New survey shows Swedes’ attitude to digital privacy2023-03-15
The public sector tops the digital trust list according to a new survey on Swedes’ view of digital privacy conducted in collaboration with researchers from the Service Research Center (CTF) at Karlstad University. Another conclusion is that more and more people are willing to sell their personal information.
In 2015, 37 percent of Swedes stated that they have confidence in the public sector when it comes to handling personal information digitally. In this year’s survey, the corresponding figure was 64 percent, which means that the public sector ranks higher on the digital trust list than banks for the first time.
– This can be explained by two factors, which are not necessarily connected but just happen to coincide, says psychology researcher Charlotte Bäccman at CTF. Trust in banks seems to have declined in general, which became more evident during and after the COVID-19 pandemic, and points to increased digitalisation and a poorer relationship between banks and their customers. When it comes to increased trust in the public sector, Swedes generally have a high level of trust in Swedish authorities and the public sector may have benefited from the increased digitalisation since it has generated greater accessibility – in contrast to the banks where it has created greater distance.
At the bottom of the digital trust list, we find companies in social media, which only two percent of Swedes say they trust. Here, the user value is so high that consumers seem to choose to ignore the risks they take when using various social media, according to Charlotte Bäccman.
More and more people are willing to “sell” their personal information
Eight out of ten state that they take measures to prevent the collection of personal information, the most common being rejecting location services in apps and on websites - which just over half of Swedes state that they do. Four out of ten say they apply settings to apps so that the apps do not have access to information or features on the phone. Almost 46 percent reject or customise cookies – compared to 29 percent the previous year. However, the greater the discount offered on products or services, the more personal information consumers are willing to share.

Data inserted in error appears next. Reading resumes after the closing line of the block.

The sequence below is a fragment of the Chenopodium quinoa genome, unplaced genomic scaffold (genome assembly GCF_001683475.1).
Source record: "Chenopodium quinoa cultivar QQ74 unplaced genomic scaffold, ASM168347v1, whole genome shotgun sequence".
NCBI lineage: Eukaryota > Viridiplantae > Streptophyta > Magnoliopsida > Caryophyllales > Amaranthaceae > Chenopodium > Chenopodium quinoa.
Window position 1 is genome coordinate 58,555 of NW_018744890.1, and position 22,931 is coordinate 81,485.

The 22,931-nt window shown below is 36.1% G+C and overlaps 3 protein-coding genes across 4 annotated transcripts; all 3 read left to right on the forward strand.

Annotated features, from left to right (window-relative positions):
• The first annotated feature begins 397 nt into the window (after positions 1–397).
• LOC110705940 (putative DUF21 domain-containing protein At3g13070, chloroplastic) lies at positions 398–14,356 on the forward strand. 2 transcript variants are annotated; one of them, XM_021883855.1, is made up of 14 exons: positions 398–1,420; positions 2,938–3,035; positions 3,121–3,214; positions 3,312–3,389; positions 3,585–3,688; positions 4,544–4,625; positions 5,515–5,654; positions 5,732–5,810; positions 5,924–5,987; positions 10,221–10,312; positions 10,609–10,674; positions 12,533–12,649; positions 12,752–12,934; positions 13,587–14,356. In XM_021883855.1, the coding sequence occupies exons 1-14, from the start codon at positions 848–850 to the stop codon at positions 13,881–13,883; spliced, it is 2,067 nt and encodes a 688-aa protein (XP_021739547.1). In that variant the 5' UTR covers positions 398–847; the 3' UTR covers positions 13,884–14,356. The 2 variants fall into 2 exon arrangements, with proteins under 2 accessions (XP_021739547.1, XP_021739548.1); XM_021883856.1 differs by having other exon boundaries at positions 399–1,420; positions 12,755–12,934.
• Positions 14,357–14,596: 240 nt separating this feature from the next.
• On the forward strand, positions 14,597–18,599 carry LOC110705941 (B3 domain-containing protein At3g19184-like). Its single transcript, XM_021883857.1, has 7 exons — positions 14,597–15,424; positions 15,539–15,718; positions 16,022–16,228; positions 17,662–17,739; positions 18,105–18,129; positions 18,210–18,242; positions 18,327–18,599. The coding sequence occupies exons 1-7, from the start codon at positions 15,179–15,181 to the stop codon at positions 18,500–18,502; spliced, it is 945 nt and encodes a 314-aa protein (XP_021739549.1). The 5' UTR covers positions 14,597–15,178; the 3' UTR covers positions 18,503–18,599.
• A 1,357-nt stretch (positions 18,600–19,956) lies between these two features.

– This shows how external circumstances can influence people’s behaviour, says Charlotte Bäccman. When it comes to so called “data dividend”, getting paid in the form of discounts on products or services to share data, there seems to be a big shift compared to the previous survey. This might indicate that external circumstances such as higher inflation and rising energy and food prices have a big impact. It becomes more important for us to survive financially than to protect our data. The same pattern can be seen when it comes to environmental considerations and the price – we simply cannot always afford to consider different ideals.
Regarding customisation of cookies, more websites seem to have improved in terms of presenting options to consumers to make it easier to adapt their choices. At the same time, only 14 percent stated that they had rejected cookies the last time they visited a website.
– There is, in other words, a gap here in terms of what we say and think we do, and what we actually do, says Charlotte Bäccman. Studies show that the way in which consumers are presented with the information, for example different options, will affect their choices. Making it easy to reject cookies is one aspect, other aspects include being transparent about what data are collected and for what purpose. For example, if it is to improve a service, offer discounts or share data with a third party. Design and transparency can be an important tool to help consumers protect their privacy.
The survey was conducted for the ninth year in a row by Insight Intelligence in collaboration with CTF, UC, Svensk Handel and Malmö University. The results are summarised in the report “Delade Meningar 2023”.